You are currently previewing the NEW Scientific American site. Tell us what you think or view the old site

Skip to main content
Special Report

What's Next for AIDS: New Approaches for Tackling HIV in the Developing World

The surprise success this summer of a clinical trial on an antiretroviral-based vaginal microbicide provides new traction for efforts to combat AIDS in the developing world. Here are some new directions to expect for treatment and prevention of this widespread killer

  • August 25, 2010

DNA Drugs Come of Age

After years of false starts, a new generation of DNA vaccines and medicines for HIV, influenza and other stubborn illnesses is now in clinical trials

July 1, 2010 — Matthew P. Morrow and David B. Weiner

HIV genome structure decoded

It might not be super high-res, but researchers at the University of North Carolina at Chapel Hill have described the first full structure of the HIV-1 genome.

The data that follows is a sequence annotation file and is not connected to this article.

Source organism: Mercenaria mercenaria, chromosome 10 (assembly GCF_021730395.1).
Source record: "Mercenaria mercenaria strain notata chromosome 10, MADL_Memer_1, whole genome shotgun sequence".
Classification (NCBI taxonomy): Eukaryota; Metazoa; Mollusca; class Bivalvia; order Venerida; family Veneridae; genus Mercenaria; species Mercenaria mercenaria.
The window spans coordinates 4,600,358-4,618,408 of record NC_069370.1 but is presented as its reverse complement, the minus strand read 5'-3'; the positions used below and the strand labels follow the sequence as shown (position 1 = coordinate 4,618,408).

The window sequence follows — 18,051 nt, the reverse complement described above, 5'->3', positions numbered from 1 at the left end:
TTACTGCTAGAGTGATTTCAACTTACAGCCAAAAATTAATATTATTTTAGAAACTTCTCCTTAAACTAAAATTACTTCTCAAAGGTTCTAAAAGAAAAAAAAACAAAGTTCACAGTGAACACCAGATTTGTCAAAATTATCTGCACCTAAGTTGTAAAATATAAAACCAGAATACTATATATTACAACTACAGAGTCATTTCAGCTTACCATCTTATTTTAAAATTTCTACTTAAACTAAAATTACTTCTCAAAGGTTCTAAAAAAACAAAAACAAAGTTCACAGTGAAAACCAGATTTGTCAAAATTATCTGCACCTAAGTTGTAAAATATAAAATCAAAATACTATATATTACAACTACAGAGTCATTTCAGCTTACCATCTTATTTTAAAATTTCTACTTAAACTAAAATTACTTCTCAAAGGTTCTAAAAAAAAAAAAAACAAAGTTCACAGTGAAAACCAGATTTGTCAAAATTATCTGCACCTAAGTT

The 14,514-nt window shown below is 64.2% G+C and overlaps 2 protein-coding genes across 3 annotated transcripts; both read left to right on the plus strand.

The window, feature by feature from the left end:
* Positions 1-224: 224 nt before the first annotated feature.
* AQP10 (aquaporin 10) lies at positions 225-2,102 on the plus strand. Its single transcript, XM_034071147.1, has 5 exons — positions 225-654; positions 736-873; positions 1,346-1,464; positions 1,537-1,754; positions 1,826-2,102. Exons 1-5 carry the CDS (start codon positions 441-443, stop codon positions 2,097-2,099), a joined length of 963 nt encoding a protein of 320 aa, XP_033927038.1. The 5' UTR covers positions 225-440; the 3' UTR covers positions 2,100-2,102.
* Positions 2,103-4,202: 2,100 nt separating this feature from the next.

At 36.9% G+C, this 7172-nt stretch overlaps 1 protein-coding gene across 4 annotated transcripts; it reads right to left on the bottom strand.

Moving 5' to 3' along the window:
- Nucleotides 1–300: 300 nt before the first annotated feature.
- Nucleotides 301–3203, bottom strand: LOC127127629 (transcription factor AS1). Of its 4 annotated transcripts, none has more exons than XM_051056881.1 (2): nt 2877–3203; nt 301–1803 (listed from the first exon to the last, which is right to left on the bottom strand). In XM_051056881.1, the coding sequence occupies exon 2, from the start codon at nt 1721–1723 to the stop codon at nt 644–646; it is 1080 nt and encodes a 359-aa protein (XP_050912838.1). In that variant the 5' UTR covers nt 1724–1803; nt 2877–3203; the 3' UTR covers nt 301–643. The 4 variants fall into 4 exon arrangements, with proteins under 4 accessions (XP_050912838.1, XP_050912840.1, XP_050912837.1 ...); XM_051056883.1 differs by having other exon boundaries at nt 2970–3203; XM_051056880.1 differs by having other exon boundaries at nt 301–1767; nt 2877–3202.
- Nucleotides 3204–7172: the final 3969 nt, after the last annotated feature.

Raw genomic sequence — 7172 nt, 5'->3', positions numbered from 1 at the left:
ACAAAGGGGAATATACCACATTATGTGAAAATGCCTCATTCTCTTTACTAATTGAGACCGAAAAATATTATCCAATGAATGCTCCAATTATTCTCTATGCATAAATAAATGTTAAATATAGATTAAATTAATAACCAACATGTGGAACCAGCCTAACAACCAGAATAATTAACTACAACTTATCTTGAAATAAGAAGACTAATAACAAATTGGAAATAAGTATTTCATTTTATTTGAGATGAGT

August 5, 2009 — Katherine Harmon

Vaginal gel shows effectiveness in preventing HIV in women

A vaginal microbicide can cut HIV infection rates by 39 percent in women, researchers announced Monday. And female study participants who inserted the gel as directed reduced their chances of contracting HIV by more than half (54 percent).

July 19, 2010 — Katherine Harmon

Did Smallpox Vaccine Limit HIV?

The rise of HIV followed the cessation of widespread smallpox vaccination. A small study hints at a possible connection. Steve Mirsky reports

May 18, 2010

Starting Thanksgiving

Enter code: HOLIDAY 2015
at checkout